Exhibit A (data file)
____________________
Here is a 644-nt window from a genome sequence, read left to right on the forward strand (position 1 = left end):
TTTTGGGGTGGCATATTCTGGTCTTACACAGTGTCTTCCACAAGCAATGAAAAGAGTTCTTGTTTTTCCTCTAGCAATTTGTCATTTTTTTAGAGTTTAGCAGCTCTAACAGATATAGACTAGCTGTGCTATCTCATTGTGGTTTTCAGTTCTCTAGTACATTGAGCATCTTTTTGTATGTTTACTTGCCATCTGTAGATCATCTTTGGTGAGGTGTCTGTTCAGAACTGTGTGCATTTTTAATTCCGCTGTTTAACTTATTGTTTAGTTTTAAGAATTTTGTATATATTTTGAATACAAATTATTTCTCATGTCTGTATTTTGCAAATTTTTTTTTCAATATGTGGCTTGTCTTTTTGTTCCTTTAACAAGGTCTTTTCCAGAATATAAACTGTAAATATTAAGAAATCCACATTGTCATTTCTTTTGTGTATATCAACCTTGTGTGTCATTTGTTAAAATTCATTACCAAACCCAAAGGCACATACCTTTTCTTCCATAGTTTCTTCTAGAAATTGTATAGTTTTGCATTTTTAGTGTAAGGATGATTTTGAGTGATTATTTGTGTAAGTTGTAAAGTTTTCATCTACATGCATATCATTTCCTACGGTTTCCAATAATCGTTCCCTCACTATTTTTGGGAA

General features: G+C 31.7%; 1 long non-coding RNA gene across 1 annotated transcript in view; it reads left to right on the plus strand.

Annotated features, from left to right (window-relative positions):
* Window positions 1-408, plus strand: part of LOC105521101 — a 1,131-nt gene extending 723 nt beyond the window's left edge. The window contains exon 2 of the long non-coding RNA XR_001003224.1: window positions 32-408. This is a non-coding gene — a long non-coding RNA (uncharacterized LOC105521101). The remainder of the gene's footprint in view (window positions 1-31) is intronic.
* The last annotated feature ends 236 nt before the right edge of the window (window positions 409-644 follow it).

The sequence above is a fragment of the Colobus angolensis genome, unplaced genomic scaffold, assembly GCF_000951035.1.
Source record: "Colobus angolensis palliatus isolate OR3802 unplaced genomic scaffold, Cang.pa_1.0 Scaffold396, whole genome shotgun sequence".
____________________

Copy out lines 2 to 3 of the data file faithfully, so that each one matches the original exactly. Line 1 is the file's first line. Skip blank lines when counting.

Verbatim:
TTTTGGGGTGGCATATTCTGGTCTTACACAGTGTCTTCCACAAGCAATGAAAAGAGTTCTTGTTTTTCCTCTAGCAATTTGTCATTTTTTTAGAGTTTAGCAGCTCTAACAGATATAGACTAGCTGTGCTATCTCATTGTGGTTTTCAGTTCTCTAGTACATTGAGCATCTTTTTGTATGTTTACTTGCCATCTGTAGATCATCTTTGGTGAGGTGTCTGTTCAGAACTGTGTGCATTTTTAATTCCGCTGTTTAACTTATTGTTTAGTTTTAAGAATTTTGTATATATTTTGAATACAAATTATTTCTCATGTCTGTATTTTGCAAATTTTTTTTTCAATATGTGGCTTGTCTTTTTGTTCCTTTAACAAGGTCTTTTCCAGAATATAAACTGTAAATATTAAGAAATCCACATTGTCATTTCTTTTGTGTATATCAACCTTGTGTGTCATTTGTTAAAATTCATTACCAAACCCAAAGGCACATACCTTTTCTTCCATAGTTTCTTCTAGAAATTGTATAGTTTTGCATTTTTAGTGTAAGGATGATTTTGAGTGATTATTTGTGTAAGTTGTAAAGTTTTCATCTACATGCATATCATTTCCTACGGTTTCCAATAATCGTTCCCTCACTATTTTTGGGAA

General features: G+C 31.7%; 1 long non-coding RNA gene across 1 annotated transcript in view; it reads left to right on the plus strand.